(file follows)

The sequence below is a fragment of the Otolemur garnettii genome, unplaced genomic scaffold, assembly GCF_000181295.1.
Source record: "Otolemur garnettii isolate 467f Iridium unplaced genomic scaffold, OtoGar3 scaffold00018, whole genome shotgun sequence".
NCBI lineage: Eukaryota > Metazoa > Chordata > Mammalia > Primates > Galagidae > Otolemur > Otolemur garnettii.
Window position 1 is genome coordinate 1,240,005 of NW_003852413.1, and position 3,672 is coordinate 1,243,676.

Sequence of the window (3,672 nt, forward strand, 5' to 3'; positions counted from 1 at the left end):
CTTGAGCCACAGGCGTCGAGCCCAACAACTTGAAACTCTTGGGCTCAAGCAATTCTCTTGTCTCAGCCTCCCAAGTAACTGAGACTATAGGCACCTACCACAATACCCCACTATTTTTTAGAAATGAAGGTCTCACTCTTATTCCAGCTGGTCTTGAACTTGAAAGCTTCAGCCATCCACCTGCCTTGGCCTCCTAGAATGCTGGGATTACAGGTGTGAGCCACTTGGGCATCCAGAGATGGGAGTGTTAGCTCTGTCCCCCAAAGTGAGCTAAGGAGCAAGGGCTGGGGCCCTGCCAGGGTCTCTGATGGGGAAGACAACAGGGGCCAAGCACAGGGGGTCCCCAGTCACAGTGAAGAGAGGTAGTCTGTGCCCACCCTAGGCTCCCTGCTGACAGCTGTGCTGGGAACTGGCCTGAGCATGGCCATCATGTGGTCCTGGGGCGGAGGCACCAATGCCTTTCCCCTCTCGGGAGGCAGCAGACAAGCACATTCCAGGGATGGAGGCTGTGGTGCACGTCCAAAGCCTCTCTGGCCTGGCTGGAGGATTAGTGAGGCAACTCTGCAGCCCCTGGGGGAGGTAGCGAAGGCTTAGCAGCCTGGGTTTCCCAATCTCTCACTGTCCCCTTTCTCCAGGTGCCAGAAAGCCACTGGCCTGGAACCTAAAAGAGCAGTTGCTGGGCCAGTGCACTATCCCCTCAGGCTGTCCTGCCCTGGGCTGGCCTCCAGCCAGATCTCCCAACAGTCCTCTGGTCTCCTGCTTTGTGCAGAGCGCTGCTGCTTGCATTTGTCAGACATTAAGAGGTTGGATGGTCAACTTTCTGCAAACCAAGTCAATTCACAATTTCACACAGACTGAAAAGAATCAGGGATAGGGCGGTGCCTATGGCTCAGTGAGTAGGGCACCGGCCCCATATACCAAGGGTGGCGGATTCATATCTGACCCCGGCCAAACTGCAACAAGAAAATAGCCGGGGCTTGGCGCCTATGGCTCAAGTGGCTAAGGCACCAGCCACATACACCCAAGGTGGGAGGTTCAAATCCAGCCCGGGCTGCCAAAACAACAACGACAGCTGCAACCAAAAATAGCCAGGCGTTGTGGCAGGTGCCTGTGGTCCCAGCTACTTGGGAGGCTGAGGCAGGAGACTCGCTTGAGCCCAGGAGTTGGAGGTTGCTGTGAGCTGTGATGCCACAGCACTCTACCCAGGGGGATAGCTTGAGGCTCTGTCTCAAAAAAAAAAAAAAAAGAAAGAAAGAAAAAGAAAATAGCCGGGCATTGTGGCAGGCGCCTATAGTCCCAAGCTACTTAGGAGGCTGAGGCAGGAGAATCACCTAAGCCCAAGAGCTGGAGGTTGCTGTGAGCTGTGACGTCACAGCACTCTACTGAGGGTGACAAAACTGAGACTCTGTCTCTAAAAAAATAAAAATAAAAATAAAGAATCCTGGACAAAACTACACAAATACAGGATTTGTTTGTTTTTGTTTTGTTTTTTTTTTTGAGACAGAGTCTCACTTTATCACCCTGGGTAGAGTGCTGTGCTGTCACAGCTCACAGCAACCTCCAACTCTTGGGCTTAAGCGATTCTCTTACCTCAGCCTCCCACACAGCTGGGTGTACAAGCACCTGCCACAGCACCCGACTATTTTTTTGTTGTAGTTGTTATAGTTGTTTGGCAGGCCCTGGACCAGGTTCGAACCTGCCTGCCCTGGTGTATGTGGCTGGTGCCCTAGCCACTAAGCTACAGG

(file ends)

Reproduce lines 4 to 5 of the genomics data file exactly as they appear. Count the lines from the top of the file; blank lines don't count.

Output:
Window position 1 is genome coordinate 1,240,005 of NW_003852413.1, and position 3,672 is coordinate 1,243,676.

Sequence of the window (3,672 nt, forward strand, 5' to 3'; positions counted from 1 at the left end):